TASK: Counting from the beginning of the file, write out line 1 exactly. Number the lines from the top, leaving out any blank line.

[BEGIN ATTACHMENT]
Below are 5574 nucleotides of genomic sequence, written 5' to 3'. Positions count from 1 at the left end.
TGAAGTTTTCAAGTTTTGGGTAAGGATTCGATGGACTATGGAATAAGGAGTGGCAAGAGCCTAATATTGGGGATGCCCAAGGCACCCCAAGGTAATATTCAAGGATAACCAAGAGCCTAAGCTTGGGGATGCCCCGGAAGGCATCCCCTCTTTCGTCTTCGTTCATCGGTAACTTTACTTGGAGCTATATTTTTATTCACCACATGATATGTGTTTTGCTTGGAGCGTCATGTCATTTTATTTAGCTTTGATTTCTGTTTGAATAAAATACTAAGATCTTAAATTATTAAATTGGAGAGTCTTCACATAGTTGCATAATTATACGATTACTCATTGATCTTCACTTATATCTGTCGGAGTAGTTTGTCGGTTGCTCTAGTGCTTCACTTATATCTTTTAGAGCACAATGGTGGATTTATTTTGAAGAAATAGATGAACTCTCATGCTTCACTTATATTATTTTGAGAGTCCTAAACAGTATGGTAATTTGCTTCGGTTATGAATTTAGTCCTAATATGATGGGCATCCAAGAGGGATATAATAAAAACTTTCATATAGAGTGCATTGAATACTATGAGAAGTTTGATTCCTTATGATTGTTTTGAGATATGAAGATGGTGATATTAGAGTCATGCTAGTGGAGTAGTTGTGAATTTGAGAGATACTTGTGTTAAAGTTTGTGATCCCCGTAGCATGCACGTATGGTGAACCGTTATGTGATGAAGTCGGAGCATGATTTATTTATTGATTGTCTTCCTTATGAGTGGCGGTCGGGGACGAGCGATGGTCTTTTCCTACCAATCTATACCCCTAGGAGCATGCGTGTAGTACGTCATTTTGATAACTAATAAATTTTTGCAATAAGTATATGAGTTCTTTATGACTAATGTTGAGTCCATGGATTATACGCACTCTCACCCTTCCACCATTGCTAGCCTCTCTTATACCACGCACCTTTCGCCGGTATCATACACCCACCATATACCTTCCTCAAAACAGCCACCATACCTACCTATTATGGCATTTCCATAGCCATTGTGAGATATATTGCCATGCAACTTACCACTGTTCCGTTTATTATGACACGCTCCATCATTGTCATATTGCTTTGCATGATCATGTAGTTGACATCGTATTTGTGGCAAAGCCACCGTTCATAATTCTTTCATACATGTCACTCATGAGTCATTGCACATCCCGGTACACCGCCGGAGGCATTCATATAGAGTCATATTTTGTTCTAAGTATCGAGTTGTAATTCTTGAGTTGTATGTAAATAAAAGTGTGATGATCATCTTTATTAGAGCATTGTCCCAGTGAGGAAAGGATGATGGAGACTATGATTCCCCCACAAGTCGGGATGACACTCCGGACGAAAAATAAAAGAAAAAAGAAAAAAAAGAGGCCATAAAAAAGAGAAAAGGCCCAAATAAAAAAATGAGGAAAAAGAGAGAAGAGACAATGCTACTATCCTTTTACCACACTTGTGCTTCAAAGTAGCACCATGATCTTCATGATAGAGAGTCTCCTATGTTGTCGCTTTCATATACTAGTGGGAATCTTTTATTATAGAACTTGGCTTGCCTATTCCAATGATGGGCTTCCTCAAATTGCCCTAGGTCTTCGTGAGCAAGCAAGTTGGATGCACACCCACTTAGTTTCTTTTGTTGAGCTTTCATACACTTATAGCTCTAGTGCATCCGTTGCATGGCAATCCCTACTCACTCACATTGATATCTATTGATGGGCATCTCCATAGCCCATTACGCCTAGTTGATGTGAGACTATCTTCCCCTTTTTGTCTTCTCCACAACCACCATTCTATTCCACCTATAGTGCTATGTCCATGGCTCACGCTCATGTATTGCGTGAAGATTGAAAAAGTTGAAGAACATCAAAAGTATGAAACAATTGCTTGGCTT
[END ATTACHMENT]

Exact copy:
Below are 5574 nucleotides of genomic sequence, written 5' to 3'. Positions count from 1 at the left end.